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PostHeaderIcon ... Consequences of New Marine Fuel Sulphur Regulations

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This is an analysis prepared by the Swedish Maritime Administration on the new SECA low sulphur zone established from English Channel through the North Sea and into the Baltic Sea. An 85 page report. An interesting read with thorough overview of financial impact of these new regulations that by 2020 are set to practically eliminate sulphur emissions to 0.1% (report is also based on a Finnish Maritime Administration's study). Here is a map depicting the SECA zone in European waters. A similar approach is being pursued by USA and Canada.

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Click on the link below to view, or right click and choose "save link as" to directly download to your computer

Consequences of the IMO’s New Marine Fuel Sulphur Regulations

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Last Updated (Wednesday, 02 December 2009 14:22)

 

PostHeaderIcon ... A broken ship off Karachi

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Here is a few images of a broken tanker off the entrance channel to port of Karachi in Pakistan. This was a case of incompetence and total lack of common sense. The vessel ran aground in a loaded condition (pilot did not make the turn, which by the way was not that sharp) and an attempt was made to pull the ship off without ANY lightering. Results are obvious. These photographs were taken about 7 months after the accident, and as you can see, not much progress was being made. There was some 100,000 barrels of crude oil spilled. Master and Chief Mate still in a Pakistani jail at that time (according to a local pilot).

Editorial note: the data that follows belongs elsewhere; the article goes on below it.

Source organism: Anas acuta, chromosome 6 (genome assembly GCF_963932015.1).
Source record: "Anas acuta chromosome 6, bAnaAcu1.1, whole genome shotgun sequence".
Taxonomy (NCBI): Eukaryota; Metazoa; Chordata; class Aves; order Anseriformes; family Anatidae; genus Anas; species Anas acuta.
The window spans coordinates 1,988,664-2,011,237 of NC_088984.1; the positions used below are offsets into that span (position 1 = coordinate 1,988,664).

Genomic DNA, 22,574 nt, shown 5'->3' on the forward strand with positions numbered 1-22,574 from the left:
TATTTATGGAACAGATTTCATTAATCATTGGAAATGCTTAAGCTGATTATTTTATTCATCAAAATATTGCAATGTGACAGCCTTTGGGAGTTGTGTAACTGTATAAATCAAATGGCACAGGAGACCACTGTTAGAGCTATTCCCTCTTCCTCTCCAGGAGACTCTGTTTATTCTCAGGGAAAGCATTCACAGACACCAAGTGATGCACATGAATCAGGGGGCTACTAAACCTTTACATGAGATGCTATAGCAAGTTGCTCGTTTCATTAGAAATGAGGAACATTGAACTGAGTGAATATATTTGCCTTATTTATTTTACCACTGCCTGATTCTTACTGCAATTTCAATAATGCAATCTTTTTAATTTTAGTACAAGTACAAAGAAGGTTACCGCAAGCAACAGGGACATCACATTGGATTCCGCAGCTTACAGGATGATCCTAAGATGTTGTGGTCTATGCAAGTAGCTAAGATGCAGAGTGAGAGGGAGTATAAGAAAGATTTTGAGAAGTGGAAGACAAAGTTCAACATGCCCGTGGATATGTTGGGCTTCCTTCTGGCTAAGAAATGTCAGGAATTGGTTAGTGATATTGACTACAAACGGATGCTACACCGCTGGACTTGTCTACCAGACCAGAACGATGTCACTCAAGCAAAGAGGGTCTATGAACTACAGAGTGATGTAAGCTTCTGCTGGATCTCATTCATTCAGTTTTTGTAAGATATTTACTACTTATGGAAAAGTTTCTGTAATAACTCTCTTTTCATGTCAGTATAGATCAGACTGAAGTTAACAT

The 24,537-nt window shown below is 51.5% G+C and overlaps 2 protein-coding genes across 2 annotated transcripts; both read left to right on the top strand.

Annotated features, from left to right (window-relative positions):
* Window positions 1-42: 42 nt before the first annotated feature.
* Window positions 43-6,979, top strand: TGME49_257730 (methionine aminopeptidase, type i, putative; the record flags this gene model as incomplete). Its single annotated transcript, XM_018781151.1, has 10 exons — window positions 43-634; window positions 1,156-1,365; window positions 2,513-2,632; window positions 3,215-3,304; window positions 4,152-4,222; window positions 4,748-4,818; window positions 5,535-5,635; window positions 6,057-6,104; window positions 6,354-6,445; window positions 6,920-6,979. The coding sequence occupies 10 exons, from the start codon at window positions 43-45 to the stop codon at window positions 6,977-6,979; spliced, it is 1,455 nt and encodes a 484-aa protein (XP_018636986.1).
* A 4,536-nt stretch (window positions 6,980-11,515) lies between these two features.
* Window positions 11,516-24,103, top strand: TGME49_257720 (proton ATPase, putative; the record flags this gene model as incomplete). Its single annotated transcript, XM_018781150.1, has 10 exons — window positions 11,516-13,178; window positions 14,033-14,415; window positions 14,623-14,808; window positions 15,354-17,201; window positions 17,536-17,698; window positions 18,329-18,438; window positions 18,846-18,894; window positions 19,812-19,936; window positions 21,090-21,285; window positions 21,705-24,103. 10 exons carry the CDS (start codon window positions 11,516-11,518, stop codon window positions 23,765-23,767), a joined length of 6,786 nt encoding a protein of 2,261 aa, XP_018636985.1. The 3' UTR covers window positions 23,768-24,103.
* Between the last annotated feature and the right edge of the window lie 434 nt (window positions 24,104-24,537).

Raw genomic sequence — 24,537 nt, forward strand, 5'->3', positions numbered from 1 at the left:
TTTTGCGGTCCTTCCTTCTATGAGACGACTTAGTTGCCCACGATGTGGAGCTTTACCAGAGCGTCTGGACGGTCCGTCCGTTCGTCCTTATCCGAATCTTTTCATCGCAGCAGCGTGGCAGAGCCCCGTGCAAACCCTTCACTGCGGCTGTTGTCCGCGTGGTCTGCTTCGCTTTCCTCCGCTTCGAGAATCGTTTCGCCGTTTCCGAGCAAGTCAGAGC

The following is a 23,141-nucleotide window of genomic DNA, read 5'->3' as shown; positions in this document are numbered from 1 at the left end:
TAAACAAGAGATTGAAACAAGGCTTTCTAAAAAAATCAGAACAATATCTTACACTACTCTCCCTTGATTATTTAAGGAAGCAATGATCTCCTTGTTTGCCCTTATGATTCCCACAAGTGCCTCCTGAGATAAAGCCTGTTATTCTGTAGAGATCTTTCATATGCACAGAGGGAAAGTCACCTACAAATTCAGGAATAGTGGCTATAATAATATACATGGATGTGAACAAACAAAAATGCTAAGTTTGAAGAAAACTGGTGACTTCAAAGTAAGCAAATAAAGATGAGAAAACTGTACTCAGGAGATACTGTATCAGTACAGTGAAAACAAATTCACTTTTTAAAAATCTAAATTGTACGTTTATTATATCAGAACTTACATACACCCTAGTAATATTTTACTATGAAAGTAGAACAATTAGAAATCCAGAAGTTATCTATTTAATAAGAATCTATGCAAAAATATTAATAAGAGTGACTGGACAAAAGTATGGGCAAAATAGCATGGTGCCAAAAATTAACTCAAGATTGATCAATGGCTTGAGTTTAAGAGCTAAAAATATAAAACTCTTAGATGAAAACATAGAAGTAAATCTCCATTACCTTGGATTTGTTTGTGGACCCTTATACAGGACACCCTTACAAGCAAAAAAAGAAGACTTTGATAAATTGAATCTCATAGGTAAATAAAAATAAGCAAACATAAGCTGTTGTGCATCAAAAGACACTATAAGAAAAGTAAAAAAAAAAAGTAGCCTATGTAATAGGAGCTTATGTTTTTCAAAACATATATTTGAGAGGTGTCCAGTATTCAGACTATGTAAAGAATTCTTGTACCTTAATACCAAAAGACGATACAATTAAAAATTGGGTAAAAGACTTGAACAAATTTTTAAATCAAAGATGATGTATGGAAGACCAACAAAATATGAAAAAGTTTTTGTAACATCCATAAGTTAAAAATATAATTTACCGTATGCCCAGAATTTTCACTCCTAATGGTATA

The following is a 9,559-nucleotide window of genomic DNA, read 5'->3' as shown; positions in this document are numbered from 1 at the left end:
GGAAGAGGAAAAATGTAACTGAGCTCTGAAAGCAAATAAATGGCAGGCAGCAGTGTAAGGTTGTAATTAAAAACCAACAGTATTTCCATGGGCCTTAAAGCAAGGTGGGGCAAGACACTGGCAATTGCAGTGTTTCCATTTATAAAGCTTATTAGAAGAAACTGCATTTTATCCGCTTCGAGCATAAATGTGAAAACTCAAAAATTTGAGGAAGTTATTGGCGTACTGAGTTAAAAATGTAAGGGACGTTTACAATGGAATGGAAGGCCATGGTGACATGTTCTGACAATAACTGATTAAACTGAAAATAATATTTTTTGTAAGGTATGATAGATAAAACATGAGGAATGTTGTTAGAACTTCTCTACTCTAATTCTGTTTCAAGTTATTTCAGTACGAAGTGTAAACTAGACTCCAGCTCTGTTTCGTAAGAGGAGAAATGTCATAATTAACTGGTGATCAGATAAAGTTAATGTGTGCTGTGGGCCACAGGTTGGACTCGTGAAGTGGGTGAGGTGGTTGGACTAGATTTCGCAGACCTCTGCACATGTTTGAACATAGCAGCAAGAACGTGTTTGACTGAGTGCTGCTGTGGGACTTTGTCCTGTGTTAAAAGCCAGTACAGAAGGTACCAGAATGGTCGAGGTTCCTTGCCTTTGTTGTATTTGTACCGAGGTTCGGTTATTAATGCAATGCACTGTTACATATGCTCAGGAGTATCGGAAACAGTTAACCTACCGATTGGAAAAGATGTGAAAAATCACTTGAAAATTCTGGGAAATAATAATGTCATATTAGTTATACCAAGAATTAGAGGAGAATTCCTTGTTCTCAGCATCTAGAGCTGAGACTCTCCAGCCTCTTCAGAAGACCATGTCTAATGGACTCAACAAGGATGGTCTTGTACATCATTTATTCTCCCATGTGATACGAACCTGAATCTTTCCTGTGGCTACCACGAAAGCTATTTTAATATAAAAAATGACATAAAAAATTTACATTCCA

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Last Updated (Wednesday, 14 October 2009 09:12)

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PostHeaderIcon ... The Stella Mare accident

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The Stella Mare accident took place in the Port of Albany, on December 9th, 2003. The result was 3 men dead (let them rest in peace), environmental & operational impact on the port of Albany, and lastly substantial financial loss.  Here is a Google map bird's eye view of the accident's site.

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There is several sources on what went on prior to the uncontrolled roll-over of the vessel while loading a heavy stator . One heavy generator had already been loaded into the same hold and welded to the deck (it came loose during the roll-over). But one quote that caught my eye was this one (from the Professional Mariner web site):

 

To lift the stator, the ship's ballast tanks were used to create a 2º list to starboard, according to investigators. The cables from the ship's two derricks were hooked to the stator sitting on a rail car alongside the ship. Winches then pulled the slack out of the cables. Ballast was next shifted from the ship's starboard tanks to the port tanks to level the ship, thereby lifting the stator just high enough off the rail car to allow it to be swung over the ship by its two derricks operating in unison.

Last Updated (Sunday, 11 July 2010 17:44)

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